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Chapter 17. Frequency Characteristics of AC Circuits. Introduction A High-Pass RC Network A Low-Pass RC Network A Low-Pass RL Network A High-Pass RL Network A Comparison of RC and RL Networks Bode Diagrams Combining the Effects of Several Stages RLC Circuits and Resonance

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Frequency Characteristics of AC Circuits


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frequency characteristics of ac circuits

Chapter 17

Frequency Characteristics of AC Circuits
  • Introduction
  • A High-Pass RC Network
  • A Low-Pass RC Network
  • A Low-Pass RL Network
  • A High-Pass RL Network
  • A Comparison of RC and RL Networks
  • Bode Diagrams
  • Combining the Effects of Several Stages
  • RLC Circuits and Resonance
  • Filters
  • Stray Capacitance and Inductance
introduction

17.1

Introduction
  • Earlier we looked at the bandwidth and frequency response of amplifiers
  • Having now looked at the AC behaviour of components we can consider these in more detail
  • The reactance of both inductors and capacitance is frequency dependent and we know that
slide3
We will start by considering very simple circuits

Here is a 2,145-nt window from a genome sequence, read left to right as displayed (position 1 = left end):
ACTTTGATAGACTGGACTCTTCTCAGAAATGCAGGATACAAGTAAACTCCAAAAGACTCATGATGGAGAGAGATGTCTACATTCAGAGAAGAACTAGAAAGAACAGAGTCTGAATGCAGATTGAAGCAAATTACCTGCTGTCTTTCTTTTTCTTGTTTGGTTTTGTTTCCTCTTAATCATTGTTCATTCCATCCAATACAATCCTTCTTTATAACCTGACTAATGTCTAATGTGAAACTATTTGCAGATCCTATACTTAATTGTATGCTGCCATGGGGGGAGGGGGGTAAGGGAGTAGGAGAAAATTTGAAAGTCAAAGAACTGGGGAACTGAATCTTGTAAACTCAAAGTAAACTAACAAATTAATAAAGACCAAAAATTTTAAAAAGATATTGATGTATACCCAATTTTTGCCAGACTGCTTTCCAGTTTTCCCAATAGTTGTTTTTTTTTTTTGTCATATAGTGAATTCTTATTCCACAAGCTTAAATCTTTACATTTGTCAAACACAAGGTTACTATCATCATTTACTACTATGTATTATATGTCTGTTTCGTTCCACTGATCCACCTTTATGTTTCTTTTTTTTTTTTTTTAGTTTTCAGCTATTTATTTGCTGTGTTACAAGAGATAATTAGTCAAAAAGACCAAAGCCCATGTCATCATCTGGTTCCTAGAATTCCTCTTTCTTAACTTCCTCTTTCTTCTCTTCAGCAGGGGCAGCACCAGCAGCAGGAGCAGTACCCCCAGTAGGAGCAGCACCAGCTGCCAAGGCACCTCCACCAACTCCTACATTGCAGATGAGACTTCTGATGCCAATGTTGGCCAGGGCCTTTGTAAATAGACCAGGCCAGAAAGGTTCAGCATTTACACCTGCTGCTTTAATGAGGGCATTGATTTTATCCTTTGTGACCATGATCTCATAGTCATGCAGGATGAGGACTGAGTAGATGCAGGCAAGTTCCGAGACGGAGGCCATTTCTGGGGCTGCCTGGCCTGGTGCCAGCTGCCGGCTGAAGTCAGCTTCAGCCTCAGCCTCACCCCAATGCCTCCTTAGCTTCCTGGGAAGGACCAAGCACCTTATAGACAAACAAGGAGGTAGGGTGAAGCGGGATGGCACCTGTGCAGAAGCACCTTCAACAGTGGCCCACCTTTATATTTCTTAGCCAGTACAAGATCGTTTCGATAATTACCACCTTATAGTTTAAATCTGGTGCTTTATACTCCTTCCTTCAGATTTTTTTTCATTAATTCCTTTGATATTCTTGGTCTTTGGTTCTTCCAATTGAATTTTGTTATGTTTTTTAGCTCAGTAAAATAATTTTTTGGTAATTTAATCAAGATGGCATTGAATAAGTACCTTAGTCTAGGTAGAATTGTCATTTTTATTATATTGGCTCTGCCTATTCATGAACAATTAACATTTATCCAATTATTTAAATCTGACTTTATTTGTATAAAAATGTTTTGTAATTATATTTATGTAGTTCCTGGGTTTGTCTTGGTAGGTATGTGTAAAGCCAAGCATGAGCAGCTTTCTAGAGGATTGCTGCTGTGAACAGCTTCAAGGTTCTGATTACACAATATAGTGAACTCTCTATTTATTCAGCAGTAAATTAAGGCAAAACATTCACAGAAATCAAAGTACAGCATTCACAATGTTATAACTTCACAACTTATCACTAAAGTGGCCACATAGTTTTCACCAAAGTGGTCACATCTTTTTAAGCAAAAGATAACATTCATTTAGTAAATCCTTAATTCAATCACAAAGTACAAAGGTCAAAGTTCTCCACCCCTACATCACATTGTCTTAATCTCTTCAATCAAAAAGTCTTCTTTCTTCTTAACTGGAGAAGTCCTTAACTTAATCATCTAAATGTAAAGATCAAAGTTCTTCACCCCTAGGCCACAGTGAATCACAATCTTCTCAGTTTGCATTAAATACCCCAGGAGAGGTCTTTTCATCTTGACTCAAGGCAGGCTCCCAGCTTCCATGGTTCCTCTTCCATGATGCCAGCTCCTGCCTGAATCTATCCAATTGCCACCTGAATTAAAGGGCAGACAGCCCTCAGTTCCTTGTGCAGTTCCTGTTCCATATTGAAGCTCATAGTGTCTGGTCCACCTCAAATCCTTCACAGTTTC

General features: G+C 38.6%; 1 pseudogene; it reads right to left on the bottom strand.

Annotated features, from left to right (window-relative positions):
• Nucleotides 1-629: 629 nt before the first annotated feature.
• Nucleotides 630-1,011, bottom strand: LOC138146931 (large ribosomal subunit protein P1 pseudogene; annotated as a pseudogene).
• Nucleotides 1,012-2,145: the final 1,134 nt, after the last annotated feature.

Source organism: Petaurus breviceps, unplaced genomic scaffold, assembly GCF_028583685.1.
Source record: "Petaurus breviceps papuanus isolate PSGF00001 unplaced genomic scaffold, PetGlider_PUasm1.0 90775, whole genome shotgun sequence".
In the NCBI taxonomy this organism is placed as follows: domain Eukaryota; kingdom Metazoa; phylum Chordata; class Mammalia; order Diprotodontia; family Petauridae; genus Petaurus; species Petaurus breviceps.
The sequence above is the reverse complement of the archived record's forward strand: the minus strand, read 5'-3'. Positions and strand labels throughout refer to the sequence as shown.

• Consider the potential divider shown here
  • from our earlier consideration of the circuit
  • rearranging, the gain of the circuit is
  • this is also called the transfer function of the circuit
a high pass rc network

17.2

A High-Pass RC Network
  • Consider the following circuit
    • which is shown re-drawn in a more usual form
slide5
Clearly the transfer function is
  • At high frequencies
    •  is large, voltage gain  1
  • At low frequencies
    •  is small, voltage gain  0
slide6
Since the denominator has real and imaginary parts, the magnitude of the voltage gain is
  • When 1/CR = 1
  • This is a halving of power, or a fall in gain of 3 dB
slide7
The half power point is the cut-off frequency of the circuit
    • the angular frequency C at which this occurs is given by
    • where  is the time constant of the CR network. Also
slide8